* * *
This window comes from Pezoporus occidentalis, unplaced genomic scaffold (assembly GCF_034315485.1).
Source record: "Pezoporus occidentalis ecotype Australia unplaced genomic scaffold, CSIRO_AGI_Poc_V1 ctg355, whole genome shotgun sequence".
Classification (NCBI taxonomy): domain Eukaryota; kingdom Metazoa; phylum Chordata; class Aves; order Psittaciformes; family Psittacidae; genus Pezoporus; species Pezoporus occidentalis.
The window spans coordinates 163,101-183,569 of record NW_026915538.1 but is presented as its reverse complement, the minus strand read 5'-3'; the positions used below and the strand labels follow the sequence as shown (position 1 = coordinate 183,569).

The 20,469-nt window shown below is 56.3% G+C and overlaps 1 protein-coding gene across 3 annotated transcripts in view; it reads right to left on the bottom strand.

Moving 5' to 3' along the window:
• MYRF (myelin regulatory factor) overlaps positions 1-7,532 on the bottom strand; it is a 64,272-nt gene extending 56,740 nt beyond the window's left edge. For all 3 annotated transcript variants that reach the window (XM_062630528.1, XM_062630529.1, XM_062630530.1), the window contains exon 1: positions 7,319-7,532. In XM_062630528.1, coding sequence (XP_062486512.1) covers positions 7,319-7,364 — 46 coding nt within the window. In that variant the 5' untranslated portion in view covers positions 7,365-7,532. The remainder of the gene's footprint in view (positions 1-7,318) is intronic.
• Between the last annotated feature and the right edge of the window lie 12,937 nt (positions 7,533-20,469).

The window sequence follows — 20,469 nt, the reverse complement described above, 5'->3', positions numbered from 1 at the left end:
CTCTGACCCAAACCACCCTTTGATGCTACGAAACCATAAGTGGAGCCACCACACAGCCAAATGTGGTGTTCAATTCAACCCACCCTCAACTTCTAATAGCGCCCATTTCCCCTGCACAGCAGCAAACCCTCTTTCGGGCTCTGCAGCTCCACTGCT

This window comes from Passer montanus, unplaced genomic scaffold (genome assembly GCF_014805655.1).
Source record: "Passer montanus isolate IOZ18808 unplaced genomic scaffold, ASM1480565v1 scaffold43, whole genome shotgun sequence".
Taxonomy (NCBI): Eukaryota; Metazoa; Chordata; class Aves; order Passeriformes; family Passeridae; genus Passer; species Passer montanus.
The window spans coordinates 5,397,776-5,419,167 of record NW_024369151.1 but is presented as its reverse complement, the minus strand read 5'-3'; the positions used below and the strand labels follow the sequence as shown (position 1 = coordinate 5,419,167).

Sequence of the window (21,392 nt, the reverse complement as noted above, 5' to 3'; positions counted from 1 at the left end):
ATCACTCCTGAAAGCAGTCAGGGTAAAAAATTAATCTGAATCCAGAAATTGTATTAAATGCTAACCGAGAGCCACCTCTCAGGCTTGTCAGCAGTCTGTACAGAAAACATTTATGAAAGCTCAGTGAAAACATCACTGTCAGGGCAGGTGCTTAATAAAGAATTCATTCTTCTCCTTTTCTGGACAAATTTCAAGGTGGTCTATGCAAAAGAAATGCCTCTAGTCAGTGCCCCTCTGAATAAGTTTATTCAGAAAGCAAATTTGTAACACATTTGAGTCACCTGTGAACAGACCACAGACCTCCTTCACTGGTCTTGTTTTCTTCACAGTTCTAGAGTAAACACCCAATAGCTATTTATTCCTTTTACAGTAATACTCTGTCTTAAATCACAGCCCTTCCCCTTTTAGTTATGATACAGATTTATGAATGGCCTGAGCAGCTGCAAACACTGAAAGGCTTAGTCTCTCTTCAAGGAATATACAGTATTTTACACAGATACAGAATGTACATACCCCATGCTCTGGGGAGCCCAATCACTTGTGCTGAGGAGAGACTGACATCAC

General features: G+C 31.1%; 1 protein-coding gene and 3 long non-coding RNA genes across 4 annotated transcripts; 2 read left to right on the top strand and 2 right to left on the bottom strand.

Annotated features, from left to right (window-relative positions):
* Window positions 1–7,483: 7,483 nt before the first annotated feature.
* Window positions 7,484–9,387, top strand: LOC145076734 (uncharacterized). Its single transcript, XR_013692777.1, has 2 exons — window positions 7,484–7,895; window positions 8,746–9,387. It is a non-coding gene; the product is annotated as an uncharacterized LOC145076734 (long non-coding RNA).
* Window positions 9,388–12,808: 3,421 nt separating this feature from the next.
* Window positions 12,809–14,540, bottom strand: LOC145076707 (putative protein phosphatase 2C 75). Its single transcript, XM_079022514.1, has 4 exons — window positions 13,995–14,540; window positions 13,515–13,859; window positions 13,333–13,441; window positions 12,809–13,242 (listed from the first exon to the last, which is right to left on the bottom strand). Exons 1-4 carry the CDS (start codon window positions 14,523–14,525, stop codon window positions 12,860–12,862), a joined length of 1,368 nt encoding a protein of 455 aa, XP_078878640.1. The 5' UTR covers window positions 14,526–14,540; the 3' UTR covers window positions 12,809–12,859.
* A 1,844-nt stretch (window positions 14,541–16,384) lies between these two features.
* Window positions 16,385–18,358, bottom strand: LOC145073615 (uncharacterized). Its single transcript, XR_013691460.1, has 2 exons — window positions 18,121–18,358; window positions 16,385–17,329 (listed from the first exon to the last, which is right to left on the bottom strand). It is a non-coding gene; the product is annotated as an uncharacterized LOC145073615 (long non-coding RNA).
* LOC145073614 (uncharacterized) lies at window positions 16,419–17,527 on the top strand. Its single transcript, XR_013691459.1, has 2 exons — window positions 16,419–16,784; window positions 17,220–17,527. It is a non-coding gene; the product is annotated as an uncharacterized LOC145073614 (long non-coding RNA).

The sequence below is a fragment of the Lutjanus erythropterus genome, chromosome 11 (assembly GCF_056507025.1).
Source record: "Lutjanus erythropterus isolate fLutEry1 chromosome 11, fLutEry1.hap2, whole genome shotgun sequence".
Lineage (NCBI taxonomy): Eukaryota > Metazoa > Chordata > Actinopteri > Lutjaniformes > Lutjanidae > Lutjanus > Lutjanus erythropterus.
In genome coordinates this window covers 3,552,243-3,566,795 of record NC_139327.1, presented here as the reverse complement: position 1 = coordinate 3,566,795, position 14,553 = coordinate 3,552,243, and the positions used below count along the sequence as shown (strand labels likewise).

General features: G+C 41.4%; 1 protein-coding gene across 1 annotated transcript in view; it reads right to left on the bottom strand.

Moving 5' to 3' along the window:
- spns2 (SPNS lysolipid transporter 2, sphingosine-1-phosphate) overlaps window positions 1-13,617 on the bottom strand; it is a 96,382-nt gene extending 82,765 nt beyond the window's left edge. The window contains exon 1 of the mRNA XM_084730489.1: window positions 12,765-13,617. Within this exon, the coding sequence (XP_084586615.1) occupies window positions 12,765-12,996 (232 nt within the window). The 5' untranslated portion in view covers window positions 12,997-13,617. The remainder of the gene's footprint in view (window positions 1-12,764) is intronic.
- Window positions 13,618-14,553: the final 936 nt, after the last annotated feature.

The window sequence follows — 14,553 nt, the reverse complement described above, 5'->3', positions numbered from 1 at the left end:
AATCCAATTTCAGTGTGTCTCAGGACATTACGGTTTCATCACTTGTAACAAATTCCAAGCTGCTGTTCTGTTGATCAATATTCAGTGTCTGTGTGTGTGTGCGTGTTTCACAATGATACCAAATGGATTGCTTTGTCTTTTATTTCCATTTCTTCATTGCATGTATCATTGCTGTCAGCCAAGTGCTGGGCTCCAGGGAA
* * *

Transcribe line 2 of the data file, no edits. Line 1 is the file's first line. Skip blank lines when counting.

Source record: "Pezoporus occidentalis ecotype Australia unplaced genomic scaffold, CSIRO_AGI_Poc_V1 ctg355, whole genome shotgun sequence".